T-Mobile cuts price on Samsung Galaxy Tab
The carrier has lowered the price of Samsung's 7-inch tablet to $249 after a $50 rebate, though that locks in the customer to a two-year contract.
Samsung's Galaxy Tab is now selling from T-Mobile for a new low of $249 after a $50 rebate. The only catch? You'll still have to opt for a two-year contract.
The price of the Galaxy Tab through T-Mobile is a significant drop from the $399 it originally cost when it data plan will still set subscribers back $24.99 a month for 200MB worth of access and $39.99 for 5GB.. But the
Samsung's 7-inch Tab is being offered by all of the core U.S. carriers, including T-Mobile, Sprint, Verizon Wireless, AT&T, and U.S. Cellular. T-Mobile's current price is the lowest one yet. But other carriers of the tablet have been testing the waters by dangling the Tab at lower prices and a range of data plan charges.
sells the tablet for $499.99, down from its original price tag of $599.99. The least expensive data plan tacks on an additional $20 per month for 1GB of data. However, customers can back out of the data contract after the first month and use the Tab just as a Wi-Fi device.currently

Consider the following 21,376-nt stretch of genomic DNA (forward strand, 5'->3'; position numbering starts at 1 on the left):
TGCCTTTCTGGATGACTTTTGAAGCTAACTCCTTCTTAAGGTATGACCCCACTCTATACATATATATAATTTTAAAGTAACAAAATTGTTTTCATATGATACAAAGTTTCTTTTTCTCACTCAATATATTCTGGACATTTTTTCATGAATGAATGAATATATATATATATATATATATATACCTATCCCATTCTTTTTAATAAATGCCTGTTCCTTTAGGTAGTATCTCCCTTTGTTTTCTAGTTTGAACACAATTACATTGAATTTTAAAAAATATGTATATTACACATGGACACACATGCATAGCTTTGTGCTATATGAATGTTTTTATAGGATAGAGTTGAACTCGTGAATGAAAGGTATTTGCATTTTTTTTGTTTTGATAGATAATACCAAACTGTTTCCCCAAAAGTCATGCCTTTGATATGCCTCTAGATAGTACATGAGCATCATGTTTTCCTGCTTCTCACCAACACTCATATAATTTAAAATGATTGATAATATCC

AT&T is charging $549.99 for the Tab, down from the original price of $649.99. Though that's a high price upfront, consumers aren't locked into any contract and can pay for data only as they need it with the plans providing 250MB for $14.99 a month or 2GB for $25 a month.
U.S. Cellular is also playing a numbers game, offering the Samsung tablet at different price points depending on the data plan. The carrier currently sells the Tab at $499.99 with $14.99 and $34.99 monthly data plans. The Tab can also be had for just $399.99 after a rebate, but at that price U.S. Cellular's data plan costs $54.99 for 5GB and $74.99 if the subscriber wants unlimited text messaging.
T-Mobile's $249 price for the Tab comes amid the upcoming launches of more Android tablets such as the, and Research In Motion's . Then, of course, there's Apple's anticipated . Samsung itself is also prepping new variations of the Tab, including a destined for Verizon Wireless. All told, this year's crop of tablets will give prospective buyers a dizzying array of choices.
Ultimately, though T-Mobile's price cut may make the Samsung Tab more attractive, the real cost to consumers lies not in the device but in the data plans. With people already shelling out lots of money on their cell phone plans, will they really spend $20, $30, and more each month for yet another 3G device?
For consumers who are eyeing the Tab but can't justify yet another monthly cellular subscription, Samsung will be releasing aof the tablet early this year.